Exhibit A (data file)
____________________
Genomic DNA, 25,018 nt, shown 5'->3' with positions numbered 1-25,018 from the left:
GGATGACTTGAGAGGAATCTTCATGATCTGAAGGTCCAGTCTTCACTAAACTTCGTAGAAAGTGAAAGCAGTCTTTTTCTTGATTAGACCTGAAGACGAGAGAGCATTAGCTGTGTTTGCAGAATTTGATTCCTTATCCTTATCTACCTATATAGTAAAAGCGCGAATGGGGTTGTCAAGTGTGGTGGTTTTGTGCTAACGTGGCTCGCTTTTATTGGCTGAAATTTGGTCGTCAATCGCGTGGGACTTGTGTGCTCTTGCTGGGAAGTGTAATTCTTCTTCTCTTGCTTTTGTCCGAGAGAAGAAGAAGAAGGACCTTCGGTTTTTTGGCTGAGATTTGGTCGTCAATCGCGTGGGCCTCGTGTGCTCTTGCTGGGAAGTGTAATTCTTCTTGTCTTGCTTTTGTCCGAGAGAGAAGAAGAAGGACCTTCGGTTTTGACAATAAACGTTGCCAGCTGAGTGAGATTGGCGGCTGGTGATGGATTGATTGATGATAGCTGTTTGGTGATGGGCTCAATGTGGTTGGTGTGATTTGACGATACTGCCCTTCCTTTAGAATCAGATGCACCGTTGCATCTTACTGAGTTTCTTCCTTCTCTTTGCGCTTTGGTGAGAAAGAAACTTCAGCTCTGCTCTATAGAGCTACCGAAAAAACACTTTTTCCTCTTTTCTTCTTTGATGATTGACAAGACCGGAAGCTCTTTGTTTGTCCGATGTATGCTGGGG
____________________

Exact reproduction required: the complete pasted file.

Genomic DNA, 25,018 nt, shown 5'->3' with positions numbered 1-25,018 from the left:
GGATGACTTGAGAGGAATCTTCATGATCTGAAGGTCCAGTCTTCACTAAACTTCGTAGAAAGTGAAAGCAGTCTTTTTCTTGATTAGACCTGAAGACGAGAGAGCATTAGCTGTGTTTGCAGAATTTGATTCCTTATCCTTATCTACCTATATAGTAAAAGCGCGAATGGGGTTGTCAAGTGTGGTGGTTTTGTGCTAACGTGGCTCGCTTTTATTGGCTGAAATTTGGTCGTCAATCGCGTGGGACTTGTGTGCTCTTGCTGGGAAGTGTAATTCTTCTTCTCTTGCTTTTGTCCGAGAGAAGAAGAAGAAGGACCTTCGGTTTTTTGGCTGAGATTTGGTCGTCAATCGCGTGGGCCTCGTGTGCTCTTGCTGGGAAGTGTAATTCTTCTTGTCTTGCTTTTGTCCGAGAGAGAAGAAGAAGGACCTTCGGTTTTGACAATAAACGTTGCCAGCTGAGTGAGATTGGCGGCTGGTGATGGATTGATTGATGATAGCTGTTTGGTGATGGGCTCAATGTGGTTGGTGTGATTTGACGATACTGCCCTTCCTTTAGAATCAGATGCACCGTTGCATCTTACTGAGTTTCTTCCTTCTCTTTGCGCTTTGGTGAGAAAGAAACTTCAGCTCTGCTCTATAGAGCTACCGAAAAAACACTTTTTCCTCTTTTCTTCTTTGATGATTGACAAGACCGGAAGCTCTTTGTTTGTCCGATGTATGCTGGGG